The vast majority of us drive daily, and few things are more important to our safety when in the car than the tyres we drive on. Yet the average driver knows little or nothing about how the tyres on their car are made. Read on to discover more about one of your car’s most commonly overlooked safety features.
A bumpy ride – the days before rubber
In the early days of transport, before rubber had been developed, travellers were in for a bumpy ride, with many vehicles equipped with nothing other than wooden wheels with bands of metal or leather fitted around them to prevent wear. Whilst this objective may have been achieved, comfort and grip were certainly not major considerations at the time.
As vehicles continued to develop and bicycles, buses, trucks and other forms of transport became more popular, wooden wheels began to be replaced with metal wheels and the first true tyres began to be distributed – although these were solid rubber and not the pneumatic tyres we are familiar with today.
It was in 1888 on May Street, Belfast, that Scots-born John Boyd Dunlop made the first pneumatic tire – in an effort to prevent the suffering of his 10-year-old son Johnnie while riding his tricycle on rough pavements. It was from this moment that the tyre we know today was born.
Manufacturing modern tyres
The manufacturing process for modern car tyres can be divided into five specific stages.
Did you know that your car tyre’s rubber is made up of as many as 30 different kinds of rubber, fillers and other ingredients? It is the blend that gives the tyre many of its qualities such as resistance, durability and softness. The manufacturing process begins when these ingredients are mixed in giant blenders known as Banbury mixers to create a black, gummy compound that will be sent on for milling.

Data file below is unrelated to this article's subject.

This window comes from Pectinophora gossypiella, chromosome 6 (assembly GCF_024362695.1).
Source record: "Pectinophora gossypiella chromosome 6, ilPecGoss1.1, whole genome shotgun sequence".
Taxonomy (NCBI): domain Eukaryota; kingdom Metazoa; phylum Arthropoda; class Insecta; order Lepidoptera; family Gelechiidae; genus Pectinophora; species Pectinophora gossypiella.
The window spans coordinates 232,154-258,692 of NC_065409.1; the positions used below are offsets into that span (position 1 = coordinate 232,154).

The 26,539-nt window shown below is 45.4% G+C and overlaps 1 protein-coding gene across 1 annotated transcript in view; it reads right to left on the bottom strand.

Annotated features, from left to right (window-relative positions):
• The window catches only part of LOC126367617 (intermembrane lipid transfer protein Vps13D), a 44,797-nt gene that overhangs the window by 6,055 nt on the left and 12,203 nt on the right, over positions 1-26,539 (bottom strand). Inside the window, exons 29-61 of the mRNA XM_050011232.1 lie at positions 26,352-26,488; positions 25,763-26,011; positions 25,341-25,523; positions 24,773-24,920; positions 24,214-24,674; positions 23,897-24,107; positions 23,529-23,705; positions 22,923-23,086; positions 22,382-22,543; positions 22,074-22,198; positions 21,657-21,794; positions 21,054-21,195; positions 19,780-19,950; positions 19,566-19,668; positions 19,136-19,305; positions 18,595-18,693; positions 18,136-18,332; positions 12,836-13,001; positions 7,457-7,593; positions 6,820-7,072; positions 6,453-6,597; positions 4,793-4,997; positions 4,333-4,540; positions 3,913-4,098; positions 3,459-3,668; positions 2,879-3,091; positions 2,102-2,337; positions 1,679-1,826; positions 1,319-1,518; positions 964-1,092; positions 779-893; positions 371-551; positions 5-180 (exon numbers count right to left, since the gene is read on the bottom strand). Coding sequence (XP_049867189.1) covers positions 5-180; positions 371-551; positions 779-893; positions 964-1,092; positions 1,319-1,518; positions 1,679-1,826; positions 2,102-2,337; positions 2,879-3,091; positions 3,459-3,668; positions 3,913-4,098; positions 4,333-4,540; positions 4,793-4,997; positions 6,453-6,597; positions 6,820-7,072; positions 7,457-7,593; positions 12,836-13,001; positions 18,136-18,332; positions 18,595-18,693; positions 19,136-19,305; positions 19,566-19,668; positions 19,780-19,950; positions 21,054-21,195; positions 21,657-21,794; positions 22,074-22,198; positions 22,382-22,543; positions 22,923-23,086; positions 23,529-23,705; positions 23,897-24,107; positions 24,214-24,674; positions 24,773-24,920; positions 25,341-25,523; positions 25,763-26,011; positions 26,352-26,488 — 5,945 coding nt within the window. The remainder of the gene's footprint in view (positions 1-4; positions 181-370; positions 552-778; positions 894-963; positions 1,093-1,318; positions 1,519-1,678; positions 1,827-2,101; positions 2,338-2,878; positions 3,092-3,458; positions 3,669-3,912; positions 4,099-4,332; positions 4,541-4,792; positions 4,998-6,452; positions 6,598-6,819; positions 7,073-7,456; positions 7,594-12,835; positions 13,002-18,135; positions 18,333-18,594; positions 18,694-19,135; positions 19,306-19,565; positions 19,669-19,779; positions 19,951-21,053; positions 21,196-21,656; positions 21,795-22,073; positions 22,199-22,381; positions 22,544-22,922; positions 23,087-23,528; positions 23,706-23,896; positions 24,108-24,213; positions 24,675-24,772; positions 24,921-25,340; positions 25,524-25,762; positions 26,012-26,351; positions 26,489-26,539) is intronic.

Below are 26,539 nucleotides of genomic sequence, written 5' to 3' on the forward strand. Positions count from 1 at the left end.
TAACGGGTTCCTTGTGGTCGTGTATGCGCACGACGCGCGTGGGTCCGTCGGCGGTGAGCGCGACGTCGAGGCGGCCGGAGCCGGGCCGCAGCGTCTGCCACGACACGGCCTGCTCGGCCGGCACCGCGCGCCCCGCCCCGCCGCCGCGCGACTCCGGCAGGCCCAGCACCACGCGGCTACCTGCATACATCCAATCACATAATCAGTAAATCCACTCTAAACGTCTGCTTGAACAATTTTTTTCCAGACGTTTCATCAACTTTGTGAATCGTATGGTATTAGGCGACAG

When the rubber has cooled, it is cut into strips from which the basic structure of the tyre itself will be formed. Other elements of the tyre are also prepared at the milling stage, some of which are then coated in another type of rubber.
With the rubber ready to go, it’s now time to make the actual tyre. This process is done from the inside out. The textile elements, steel belts, beads, ply, tread, and other components are placed in a tyre-building machine. The final result is what is known as a ‘green tyre’ – a tyre that is beginning to look finished.
Once the green tyre is prepared, it is then vulcanised with hot moulds in a curing machine. This compresses all of the parts of the tyre together and gives the tyre its final shape, including its tread pattern and manufacturer’s sidewall markings. Read our article on tyre markings to learn more about what these mean.
Of course, when a product has such an important role in safety, a careful inspection is essential.
Highly trained inspectors using special machinery will now carefully check each tyre for any potential weaknesses before allowing it to leave the factory. They will also look for any blemishes or imperfections that affect the final quality of the tyre. As well as routine testing on every tyre, tyres are also randomly pulled from the line for x-raying to check for potential internal weaknesses or failures that are not visible to the naked eye.
Quality control engineers may also randomly select tyres off the line and cut them open to conduct further inspections. It may seem like a lot, but after all of this, you can buy quality tyres in the confidence that they are fit for the job they are designed to do.
Here at Tyreland, we always go the extra mile to ensure our customers have access to the widest range of the highest quality car tyres at a price to suit your budget – all delivered with our incredible customer service. To get in with your local branch of Tyreland today, call now on 01 860 20 20.